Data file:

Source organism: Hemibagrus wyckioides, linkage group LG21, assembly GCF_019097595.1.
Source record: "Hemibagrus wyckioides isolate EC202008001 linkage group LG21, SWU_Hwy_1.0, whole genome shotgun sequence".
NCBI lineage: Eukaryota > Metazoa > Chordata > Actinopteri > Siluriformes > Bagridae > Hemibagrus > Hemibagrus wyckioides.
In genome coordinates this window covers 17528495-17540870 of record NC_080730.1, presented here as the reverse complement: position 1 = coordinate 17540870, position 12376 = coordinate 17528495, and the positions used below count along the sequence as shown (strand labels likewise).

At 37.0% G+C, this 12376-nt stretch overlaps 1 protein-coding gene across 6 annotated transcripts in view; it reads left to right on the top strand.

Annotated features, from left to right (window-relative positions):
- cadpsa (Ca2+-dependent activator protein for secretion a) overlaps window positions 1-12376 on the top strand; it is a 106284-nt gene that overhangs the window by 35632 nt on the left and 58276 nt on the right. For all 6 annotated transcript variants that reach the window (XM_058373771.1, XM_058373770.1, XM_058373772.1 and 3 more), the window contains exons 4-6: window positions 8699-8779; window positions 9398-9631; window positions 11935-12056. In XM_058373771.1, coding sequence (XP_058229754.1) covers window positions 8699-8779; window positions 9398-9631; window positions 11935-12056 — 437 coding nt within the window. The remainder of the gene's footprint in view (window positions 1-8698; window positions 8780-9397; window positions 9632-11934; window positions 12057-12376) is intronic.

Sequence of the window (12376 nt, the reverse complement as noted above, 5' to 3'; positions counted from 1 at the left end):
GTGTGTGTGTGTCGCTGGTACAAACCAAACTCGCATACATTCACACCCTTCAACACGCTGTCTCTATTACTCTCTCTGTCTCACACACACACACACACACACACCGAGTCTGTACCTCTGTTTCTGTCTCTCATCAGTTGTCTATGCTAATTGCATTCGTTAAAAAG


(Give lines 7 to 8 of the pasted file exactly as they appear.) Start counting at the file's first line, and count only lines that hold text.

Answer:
- cadpsa (Ca2+-dependent activator protein for secretion a) overlaps window positions 1-12376 on the top strand; it is a 106284-nt gene that overhangs the window by 35632 nt on the left and 58276 nt on the right. For all 6 annotated transcript variants that reach the window (XM_058373771.1, XM_058373770.1, XM_058373772.1 and 3 more), the window contains exons 4-6: window positions 8699-8779; window positions 9398-9631; window positions 11935-12056. In XM_058373771.1, coding sequence (XP_058229754.1) covers window positions 8699-8779; window positions 9398-9631; window positions 11935-12056 — 437 coding nt within the window. The remainder of the gene's footprint in view (window positions 1-8698; window positions 8780-9397; window positions 9632-11934; window positions 12057-12376) is intronic.

Sequence of the window (12376 nt, the reverse complement as noted above, 5' to 3'; positions counted from 1 at the left end):